Where Should I Place a Smoke Detector?
According to the NFPA:
Install smoke alarms inside each bedroom and outside each sleeping area and on every level of the home, including the basement. On levels without bedrooms, install alarms in the living room (or den or family room) or near the stairway to the upper level, or in both locations. The NFPA also recommends interconnection of alarms to provide better whole-home protection.
Where Should I Place a Carbon Monoxide Detector?
According to the EPA:
UPDATE: The EPA used to recommend installing CO detectors 5′ or higher from the floor, but it seems that now they recommend just following the manufacturer’s specifications. Most manufacturers recommend installing the units at least 6″ from the floor. The EPA recommends at least one CO detector in every home whether or not there are garages or gas appliances. A CO detector is recommended on each floor – near the sleeping areas.
The detector may be placed on the ceiling. Do not place the detector right next to or over a fireplace or flame-producing appliance. Keep the detector out of the way of pets and children. Each floor needs a separate detector. If you are getting a single carbon monoxide detector, place it near the sleeping area and make certain the alarm is loud enough to wake you up.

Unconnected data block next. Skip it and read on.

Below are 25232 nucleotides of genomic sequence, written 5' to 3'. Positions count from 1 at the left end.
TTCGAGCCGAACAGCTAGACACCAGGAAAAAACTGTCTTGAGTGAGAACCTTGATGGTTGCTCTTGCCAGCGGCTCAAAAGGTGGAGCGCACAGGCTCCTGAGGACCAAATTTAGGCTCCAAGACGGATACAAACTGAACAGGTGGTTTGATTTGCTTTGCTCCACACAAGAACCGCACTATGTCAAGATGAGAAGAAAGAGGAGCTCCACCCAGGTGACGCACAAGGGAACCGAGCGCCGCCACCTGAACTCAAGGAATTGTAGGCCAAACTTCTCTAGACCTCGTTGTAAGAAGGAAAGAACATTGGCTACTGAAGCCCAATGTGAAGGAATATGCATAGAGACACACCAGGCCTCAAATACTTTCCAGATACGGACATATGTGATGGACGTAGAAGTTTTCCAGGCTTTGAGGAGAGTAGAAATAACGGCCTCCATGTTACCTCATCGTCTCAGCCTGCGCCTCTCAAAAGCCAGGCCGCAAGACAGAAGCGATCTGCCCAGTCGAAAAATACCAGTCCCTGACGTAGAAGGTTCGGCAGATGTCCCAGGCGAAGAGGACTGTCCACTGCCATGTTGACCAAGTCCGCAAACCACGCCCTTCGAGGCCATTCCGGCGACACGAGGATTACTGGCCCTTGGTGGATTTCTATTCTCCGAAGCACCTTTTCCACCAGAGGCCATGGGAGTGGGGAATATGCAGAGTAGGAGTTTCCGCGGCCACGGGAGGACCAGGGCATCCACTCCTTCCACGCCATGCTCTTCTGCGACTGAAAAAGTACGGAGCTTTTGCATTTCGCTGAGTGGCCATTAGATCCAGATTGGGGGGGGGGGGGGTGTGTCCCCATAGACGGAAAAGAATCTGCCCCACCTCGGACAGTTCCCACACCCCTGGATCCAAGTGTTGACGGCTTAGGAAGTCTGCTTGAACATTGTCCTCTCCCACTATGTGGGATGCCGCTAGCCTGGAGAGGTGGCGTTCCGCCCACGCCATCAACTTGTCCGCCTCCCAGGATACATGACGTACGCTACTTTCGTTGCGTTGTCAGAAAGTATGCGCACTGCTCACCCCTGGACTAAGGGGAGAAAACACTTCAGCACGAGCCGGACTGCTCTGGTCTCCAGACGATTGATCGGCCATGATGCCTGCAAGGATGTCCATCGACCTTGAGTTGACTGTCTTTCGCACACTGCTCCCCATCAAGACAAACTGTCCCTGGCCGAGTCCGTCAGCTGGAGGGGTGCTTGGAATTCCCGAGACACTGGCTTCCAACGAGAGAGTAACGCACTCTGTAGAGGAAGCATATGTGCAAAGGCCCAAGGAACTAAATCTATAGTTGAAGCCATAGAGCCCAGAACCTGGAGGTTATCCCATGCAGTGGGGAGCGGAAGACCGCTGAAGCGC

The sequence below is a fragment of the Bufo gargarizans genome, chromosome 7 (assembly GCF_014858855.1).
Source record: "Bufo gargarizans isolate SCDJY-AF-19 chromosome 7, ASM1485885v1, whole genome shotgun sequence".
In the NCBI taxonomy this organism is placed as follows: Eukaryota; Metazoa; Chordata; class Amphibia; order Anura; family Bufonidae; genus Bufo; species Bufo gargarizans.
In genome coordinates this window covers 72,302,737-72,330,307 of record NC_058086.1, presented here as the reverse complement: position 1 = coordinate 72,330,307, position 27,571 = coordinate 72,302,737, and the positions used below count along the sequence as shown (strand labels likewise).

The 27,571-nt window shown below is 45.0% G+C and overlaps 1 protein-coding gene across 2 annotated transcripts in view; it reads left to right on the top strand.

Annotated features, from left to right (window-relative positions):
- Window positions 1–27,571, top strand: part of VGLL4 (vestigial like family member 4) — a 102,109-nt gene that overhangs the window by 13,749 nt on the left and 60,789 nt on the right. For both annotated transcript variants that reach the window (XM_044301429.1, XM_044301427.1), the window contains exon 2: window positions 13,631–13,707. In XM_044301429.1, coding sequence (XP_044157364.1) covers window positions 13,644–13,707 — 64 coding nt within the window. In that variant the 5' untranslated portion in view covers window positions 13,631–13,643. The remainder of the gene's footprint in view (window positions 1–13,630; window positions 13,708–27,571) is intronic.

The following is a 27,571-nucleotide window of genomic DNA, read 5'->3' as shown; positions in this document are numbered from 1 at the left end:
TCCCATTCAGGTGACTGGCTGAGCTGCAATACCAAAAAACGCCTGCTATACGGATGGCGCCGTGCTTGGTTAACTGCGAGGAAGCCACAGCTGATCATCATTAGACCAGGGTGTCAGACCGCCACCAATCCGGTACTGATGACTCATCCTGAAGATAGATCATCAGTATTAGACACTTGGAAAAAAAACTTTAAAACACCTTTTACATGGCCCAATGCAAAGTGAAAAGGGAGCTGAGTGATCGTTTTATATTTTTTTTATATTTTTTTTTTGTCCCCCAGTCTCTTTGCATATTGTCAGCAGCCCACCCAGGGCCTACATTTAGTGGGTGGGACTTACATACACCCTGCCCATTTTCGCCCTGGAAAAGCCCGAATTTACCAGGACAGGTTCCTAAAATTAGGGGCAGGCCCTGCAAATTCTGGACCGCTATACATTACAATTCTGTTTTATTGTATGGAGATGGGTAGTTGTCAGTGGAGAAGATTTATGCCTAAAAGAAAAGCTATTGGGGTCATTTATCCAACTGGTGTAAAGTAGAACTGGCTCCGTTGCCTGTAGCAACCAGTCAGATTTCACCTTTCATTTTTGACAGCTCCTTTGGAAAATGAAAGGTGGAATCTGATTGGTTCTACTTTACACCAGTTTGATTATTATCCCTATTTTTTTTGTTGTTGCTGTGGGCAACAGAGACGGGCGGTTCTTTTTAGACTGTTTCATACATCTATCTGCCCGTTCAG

According to a manufacturer (Kidde):
At a minimum, industry experts recommend a CO alarm be installed on each level of the home — ideally on any level with fuel burning appliances and outside of sleeping areas (halls). Additional CO alarms are recommended 5-20 feet from sources of CO such as a furnace, water heater or fireplace. Choose locations free of obstructions, where the alarm will stay clean and protected from adverse environmental conditions. Do not place the unit in dead air spaces (like closets) or next to a window or door.
Carbon Monoxide detectors should also be placed in a finished/heated area near or over a garage.
Where Should I NOT Place Detectors?
According to most manufacturers, smoke/CO detectors should not be placed in crawl spaces, unfinished basements, and other unheated areas (like porches and garages) because the detectors may behave erratically during extreme temperatures.
Also read: Which type of Smoke/CO detector is best?
Where Should I Place Fire Extinguishers?
According to the NFPA:
Residential: Fire extinguishers are not required in one and two family dwellings.
For multi-family and commercial: See this resource by the NFPA
According to a Manufacturer (Kidde):
Step 1: Choose Primary Fire Extinguishers (Must Have)
For your main home protection install a 2-A:10-B-C rated extinguisher on every level of your home- no more than 40 feet apart. This could include locations such as living areas, garages, and workshops.
Step 2: Choose Supplementary Fire Extinguishers (Should Have)
The kitchen is the likeliest place you will have a fire. Protect special locations in your home with a UL rated fire extinguisher.